How to Write an Introductory Sales Email

Passionate about sales management, marketing and my family. Why do I work here? I get a kick out of helping businesses to find new work. 


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Ahh, first impressions - everyone’s got at least one or two that they wish they could do over. But where sales is concerned, the stakes are inevitably higher. Failing to make a good first impression can result in missed business opportunities, making it all-too important to nail your introductory email.

Introductory emails can take various forms depending on whether you’ve spoken to the prospect beforehand. For instance, you might have had a brief conversation via telephone and agreed to send an email with further information on your company. Other times – especially as a Qimtek member – you’ll be invited to quote for a job straight away, with no prior contact. Either way, your introductory email should always follow a few rules in order to generate the desired results:

Keep It Clean!

Any introductory sales email should have a clean format that doesn’t confuse or overwhelm the prospect. Chances are that your email will not be read unless you make it easy for the buyer to do so! Don’t write out paragraphs upon paragraphs of information – instead, make your email concise and professional, favouring aesthetically-pleasing formats such as bullet points.

Before composing your introductory email, you should take the time to understand the key features and benefits of using your services, as well as any unique selling points you can mention to the buyer. A comprehensive company history is probably not going to be well-received – instead, ask yourself what is need-to-know and what the buyer will be interested in.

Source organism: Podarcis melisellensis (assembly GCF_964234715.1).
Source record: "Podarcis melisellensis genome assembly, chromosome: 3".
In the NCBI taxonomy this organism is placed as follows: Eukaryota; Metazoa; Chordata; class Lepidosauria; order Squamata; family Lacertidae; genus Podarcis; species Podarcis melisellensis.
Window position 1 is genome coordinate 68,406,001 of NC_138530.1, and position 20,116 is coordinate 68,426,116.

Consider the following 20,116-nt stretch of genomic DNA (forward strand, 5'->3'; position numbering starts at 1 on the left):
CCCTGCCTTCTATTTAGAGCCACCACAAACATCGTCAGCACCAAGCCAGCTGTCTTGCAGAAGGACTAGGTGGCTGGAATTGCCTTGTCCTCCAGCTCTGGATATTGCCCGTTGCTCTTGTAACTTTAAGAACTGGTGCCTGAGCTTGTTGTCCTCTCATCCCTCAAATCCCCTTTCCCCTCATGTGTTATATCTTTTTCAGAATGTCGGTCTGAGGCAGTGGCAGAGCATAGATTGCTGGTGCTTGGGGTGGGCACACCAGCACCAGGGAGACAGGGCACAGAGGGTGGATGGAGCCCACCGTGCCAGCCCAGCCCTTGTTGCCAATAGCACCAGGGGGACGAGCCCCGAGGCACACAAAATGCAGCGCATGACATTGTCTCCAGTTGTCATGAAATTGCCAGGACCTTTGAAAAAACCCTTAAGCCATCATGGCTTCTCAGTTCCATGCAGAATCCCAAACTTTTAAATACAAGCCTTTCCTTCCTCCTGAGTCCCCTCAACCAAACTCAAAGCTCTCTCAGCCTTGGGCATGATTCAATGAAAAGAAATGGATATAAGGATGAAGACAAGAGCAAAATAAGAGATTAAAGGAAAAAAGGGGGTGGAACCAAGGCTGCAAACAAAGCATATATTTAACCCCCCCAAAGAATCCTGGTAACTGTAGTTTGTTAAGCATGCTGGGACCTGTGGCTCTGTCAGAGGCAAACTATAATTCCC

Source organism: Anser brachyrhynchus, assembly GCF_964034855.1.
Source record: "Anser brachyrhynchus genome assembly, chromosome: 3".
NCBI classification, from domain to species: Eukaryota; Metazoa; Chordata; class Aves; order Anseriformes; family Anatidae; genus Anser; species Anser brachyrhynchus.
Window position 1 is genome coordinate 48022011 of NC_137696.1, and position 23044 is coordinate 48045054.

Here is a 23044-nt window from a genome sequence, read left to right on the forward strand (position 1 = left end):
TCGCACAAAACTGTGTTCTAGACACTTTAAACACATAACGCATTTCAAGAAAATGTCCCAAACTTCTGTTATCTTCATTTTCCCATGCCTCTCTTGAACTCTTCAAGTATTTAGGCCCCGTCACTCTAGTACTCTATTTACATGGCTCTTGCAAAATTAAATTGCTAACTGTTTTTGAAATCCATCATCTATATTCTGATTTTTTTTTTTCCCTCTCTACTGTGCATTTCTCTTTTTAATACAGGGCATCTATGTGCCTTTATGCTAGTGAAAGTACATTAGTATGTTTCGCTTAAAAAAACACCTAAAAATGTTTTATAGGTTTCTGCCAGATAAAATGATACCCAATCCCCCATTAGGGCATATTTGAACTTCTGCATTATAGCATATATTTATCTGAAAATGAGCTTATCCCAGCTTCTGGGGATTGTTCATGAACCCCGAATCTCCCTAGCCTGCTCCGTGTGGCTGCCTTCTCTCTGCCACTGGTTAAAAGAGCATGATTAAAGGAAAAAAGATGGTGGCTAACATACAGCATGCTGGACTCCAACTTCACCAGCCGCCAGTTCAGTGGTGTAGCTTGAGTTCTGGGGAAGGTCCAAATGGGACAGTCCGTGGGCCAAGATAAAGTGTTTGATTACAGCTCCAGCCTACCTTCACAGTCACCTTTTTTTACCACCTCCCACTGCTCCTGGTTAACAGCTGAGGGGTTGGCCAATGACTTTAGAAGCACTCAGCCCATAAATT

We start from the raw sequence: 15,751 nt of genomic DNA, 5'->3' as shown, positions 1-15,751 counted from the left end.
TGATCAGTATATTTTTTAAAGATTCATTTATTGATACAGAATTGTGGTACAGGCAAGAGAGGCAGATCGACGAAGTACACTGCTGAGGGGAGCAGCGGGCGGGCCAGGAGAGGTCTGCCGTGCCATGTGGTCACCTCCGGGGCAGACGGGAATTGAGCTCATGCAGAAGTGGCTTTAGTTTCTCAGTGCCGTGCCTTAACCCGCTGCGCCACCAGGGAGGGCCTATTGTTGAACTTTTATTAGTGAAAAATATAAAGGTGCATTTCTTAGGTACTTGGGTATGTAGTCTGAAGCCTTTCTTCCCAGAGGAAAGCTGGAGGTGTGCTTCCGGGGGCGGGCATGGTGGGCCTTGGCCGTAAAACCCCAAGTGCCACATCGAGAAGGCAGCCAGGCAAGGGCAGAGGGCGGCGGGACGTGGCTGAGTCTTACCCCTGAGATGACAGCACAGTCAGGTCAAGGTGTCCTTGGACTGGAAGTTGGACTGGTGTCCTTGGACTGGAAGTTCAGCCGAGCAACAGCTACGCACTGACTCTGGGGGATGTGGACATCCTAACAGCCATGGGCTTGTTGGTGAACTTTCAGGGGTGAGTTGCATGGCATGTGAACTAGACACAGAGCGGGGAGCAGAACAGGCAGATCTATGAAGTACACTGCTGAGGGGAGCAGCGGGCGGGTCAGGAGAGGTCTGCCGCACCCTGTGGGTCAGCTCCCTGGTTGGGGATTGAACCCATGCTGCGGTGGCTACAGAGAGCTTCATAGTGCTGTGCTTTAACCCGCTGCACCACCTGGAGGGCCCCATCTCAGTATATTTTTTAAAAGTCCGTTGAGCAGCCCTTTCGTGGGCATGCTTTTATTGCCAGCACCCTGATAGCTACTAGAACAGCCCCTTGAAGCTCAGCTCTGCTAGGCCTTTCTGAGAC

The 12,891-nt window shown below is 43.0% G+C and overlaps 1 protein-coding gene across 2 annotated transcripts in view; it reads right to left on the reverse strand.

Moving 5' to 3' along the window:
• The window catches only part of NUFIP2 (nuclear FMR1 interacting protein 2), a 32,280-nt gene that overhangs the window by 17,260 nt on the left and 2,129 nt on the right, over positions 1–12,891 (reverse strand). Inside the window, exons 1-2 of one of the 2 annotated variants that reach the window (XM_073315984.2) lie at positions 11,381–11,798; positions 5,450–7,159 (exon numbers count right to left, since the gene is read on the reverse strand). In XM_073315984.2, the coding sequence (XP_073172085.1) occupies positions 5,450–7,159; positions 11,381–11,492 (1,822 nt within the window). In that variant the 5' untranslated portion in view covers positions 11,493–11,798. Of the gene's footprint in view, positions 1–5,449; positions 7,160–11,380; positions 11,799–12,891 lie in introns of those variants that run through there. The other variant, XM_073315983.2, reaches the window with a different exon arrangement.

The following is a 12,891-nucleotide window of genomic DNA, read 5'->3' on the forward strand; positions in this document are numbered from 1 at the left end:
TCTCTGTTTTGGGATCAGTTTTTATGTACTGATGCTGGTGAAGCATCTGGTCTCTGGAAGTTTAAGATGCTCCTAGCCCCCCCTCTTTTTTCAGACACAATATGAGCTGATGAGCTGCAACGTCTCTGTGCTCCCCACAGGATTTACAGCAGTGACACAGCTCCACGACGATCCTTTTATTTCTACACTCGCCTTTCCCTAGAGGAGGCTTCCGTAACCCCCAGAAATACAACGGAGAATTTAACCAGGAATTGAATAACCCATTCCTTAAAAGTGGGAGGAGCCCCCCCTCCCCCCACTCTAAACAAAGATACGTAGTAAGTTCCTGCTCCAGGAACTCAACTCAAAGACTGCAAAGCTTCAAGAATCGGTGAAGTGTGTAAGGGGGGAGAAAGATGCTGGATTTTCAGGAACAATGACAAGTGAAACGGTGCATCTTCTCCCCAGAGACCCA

Don’t Forget Common Courtesies:

Small details such as thanking the buyer for their time can go a long way towards building a successful business relationship. Personally, I always feel much more inclined to respond to an email if the sender is polite and maintains a friendly - but professional - tone. The aim of the email is always to get a response, be it a request for quote, a telephone call, or a meeting, meaning that common courtesies are absolutely essential.

Get to the Point:

Your introductory email should get to the point within four or five lines. There’s nothing more off-putting to a prospect than a rambling sales email full of clichés, which fails to succinctly deliver its message. If you don’t offer the buyer tangible information about your company then there’s only one place that your email is going – and that’s straight into the trash folder.

It’s always worth spending a few minutes editing your email before pressing send and it’s preferable that you’re brutal. Anything that doesn’t read well, or have a point to it, should definitely be removed.

Remember Your Attachments:

One way to cut down the bulk of your email is by including additional information as attachments. For instance, any approvals your company holds can be referenced in the body of the email, but it might also be a nice touch to include a copy of the actual certificate as an attachment. Not only does this give you credibility, but it also demonstrates a level of forward-thinking and professionalism, whilst keeping the format of the email clean.